Vols’ offensive line will carry this year’s burden

2012’s arrival did not just bring about the change of a new year, it also seemed to initiate a year of change for the Tennessee Vols.  Several assistant coaches, not to mention former defensive coordinator Justin Wilcox, accepted offers elsewhere and left the Vols with many questions to answer in the upcoming season.  Change, as it always does, creates both excitement and anxiety in the fans.

The 2012 season holds that same excitement and anxiety for Big Orange Country.  Great attention will be paid to new defensive coordinator Sal Sunseri and his defense, and the attention is well-deserved.  Tennessee’s defense found it difficult to play at a high level for four quarters a year ago, which many attributed to Tennessee’s youth and inexperience.

Among one of the other changes to Tennessee’s coaching staff was the addition of Sam Pittman, the Vols’ new offensive line coach.  Pittman, who coached the North Carolina Tarheels offensive line in 2011, faces the challenge of taking a group, who struggled against the NFL-talented defensive squads of Alabama and LSU, and turn them into a reliable group that offensive coordinator Jim Chaney can rely on to generate a running game.

A change in defensive coordinator and offensive line coach might make any fan believe that the former will play a larger role in a team’s performance.  While Tennessee’s defensive play will help determine how many wins the Vols can get, the offensive line play will lay the foundation for success on both sides of the ball.

In fact, it is because of Sunseri’s arrival that Tennessee’s offensive line must play better.  Regardless of the amount of time the defense takes in transitioning into Sunseri’s system, the presence of a running game means one thing: more time of possession for Tennessee.  That means that the offense takes the pressure off of the defense and it keeps junior quarterback Tyler Bray and his arsenal of receivers on the field.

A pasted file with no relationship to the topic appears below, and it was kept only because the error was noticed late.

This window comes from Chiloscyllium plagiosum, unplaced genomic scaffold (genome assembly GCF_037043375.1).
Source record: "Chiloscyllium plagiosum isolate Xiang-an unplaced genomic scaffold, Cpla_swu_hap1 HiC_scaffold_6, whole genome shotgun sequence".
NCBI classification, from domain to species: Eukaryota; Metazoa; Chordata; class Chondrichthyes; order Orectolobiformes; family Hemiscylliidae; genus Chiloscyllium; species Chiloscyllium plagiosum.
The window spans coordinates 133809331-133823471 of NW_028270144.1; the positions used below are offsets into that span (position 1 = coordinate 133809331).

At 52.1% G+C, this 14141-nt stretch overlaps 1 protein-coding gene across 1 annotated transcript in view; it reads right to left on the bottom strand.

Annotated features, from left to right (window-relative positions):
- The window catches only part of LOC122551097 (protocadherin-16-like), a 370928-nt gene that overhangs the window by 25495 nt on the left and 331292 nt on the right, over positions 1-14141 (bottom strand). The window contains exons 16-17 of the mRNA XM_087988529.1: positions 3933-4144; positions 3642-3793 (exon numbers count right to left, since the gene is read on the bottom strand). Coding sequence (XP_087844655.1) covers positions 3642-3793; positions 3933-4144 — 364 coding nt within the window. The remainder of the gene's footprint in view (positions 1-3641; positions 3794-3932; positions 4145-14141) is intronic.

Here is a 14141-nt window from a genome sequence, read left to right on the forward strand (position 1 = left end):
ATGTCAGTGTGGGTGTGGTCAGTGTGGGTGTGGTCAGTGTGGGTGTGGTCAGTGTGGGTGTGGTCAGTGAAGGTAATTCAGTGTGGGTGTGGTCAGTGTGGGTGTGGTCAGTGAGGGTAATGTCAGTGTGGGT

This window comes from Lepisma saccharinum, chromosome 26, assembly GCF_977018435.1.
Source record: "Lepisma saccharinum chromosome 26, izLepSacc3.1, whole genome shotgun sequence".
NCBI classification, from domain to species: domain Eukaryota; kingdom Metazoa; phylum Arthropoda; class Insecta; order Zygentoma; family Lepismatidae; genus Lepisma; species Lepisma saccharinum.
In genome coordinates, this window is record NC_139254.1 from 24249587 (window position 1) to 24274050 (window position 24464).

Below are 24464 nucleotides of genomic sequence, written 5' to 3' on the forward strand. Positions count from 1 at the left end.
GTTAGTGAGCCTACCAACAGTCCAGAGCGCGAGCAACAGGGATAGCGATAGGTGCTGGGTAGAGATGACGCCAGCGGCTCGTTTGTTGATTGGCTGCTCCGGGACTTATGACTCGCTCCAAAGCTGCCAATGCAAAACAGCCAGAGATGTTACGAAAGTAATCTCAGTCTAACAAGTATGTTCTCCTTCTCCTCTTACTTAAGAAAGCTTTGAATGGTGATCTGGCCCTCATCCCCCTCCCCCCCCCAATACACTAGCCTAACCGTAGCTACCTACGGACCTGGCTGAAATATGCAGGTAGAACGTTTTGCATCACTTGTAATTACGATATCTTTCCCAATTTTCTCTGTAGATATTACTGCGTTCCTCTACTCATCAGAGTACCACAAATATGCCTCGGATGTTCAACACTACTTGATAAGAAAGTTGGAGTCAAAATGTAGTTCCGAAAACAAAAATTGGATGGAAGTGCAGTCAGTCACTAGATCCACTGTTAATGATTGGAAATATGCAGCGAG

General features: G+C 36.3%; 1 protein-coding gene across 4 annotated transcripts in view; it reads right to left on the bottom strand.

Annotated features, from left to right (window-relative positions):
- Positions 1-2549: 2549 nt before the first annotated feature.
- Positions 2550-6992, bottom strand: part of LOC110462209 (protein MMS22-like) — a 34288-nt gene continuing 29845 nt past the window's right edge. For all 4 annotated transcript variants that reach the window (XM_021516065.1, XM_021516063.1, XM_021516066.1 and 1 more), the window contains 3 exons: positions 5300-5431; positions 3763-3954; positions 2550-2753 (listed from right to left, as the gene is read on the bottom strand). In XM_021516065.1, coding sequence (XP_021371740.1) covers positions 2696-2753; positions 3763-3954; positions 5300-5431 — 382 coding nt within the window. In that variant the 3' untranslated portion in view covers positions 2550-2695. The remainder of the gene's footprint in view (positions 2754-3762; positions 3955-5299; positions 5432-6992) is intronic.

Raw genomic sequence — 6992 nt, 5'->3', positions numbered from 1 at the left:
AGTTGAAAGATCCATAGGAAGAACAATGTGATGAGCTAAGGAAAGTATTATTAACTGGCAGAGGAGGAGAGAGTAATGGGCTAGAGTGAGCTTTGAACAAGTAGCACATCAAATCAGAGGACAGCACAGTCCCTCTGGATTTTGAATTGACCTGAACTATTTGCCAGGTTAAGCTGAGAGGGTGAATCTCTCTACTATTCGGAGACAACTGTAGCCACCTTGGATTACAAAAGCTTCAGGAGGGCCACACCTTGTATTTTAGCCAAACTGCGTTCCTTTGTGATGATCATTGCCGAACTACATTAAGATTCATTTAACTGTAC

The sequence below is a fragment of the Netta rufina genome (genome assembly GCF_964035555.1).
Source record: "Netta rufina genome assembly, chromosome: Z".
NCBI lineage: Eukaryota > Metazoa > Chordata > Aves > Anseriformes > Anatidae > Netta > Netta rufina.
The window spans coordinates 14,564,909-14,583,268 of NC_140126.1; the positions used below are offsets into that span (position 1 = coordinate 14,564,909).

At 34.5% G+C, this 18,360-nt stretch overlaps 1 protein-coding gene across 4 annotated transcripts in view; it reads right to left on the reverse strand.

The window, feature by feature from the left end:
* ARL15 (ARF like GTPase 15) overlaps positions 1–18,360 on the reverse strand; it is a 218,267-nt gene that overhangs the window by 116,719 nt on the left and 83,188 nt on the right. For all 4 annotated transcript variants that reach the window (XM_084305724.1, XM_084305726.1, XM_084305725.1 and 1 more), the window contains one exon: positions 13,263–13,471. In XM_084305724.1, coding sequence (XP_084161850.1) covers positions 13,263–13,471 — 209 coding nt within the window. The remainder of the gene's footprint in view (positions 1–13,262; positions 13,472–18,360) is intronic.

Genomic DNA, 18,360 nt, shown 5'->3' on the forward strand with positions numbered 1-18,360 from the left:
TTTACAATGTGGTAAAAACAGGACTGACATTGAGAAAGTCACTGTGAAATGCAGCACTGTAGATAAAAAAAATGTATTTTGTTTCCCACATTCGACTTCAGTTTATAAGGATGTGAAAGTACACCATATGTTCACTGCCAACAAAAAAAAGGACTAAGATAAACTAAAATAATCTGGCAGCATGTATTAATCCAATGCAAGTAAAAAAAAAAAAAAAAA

If the transition into Sunseri’s system takes more time, then Tennessee’s offensive line can help give those guys a break.  If the transition does not take that long, then an improved defense and offensive line means Tennessee makes a stronger argument to win the SEC East.

Without improved play from the offensive line, however, the defensive-transition issue becomes irrelevant.  Should Tennessee’s offense become plagued with three-and-out’s against Florida, Alabama or Georgia, the defense stays on the field longer.  The longer this goes on in one season, the more tired a defense can become overall.  Tennessee wants their defense to make plays and contribute to their success, but at this stage they do not want to ask the defense to do too much.

Paying attention to Tennessee’s defense makes sense as the new defensive coordinator poses a huge question mark for this team in 2012.  Make no mistake about it though, Tennessee’s offensive line will control the team’s destiny this season.

Bryce Brown drafted in round seven by Eagles

When Lane Kiffin became the head coach for the Tennessee Volunteers in 2009, Big Orange Country held high hopes for their team.  They had just fired long-time head coach Phillip Fulmer and the team’s stability became an area of question.  Kiffin brought in one of Tennessee best recruiting classes at that time, including one of the top prospects coming out of high school, running back Bryce Brown.

Brown, now drafted to the Philadelphia Eagles with the 229th overall pick, went from being considered one of the elite prospects from his days in high school to sneaking in the end of the draft as his limited playing time is a huge question mark on his stock. 

When Kiffin left the program, Brown decided to part ways with the Volunteers as well.  He transfered to Kansas State where he did not get that much playing time.  Brown left Kansas State and decided to enter the NFL Draft.

Now Brown finds himself behind LeSean McCoy, one of the league’s primier running backs.

Malik Jackson finds new home

With pick number 137, former Tennessee Volunteer defensive lineman Malik Jackson was selected by the Denver Broncos. This makes another Tennessee Vol addition to the Bronco locker room as Denver signed quarterback Peyton Manning during the offseason. 

Jackson, who is 6’4 and weighs 284 pounds, will be expected to help contribute as a 3-4 defensive end.  The Broncos defense still was not at the level that head coach John Fox wanted, despite the team drafting Von Miller with the second-overall pick in the 2011 NFL Draft.  Jackson comes in to help a run defense that was ranked 22 in the league and allowed an average of 126.3 yards per game.

Jackson was one of the bright spots in the Tennessee Volunteers 2011 season.  Jackson brought in a total of 56 tackles and three sacks during his last season with the Vols.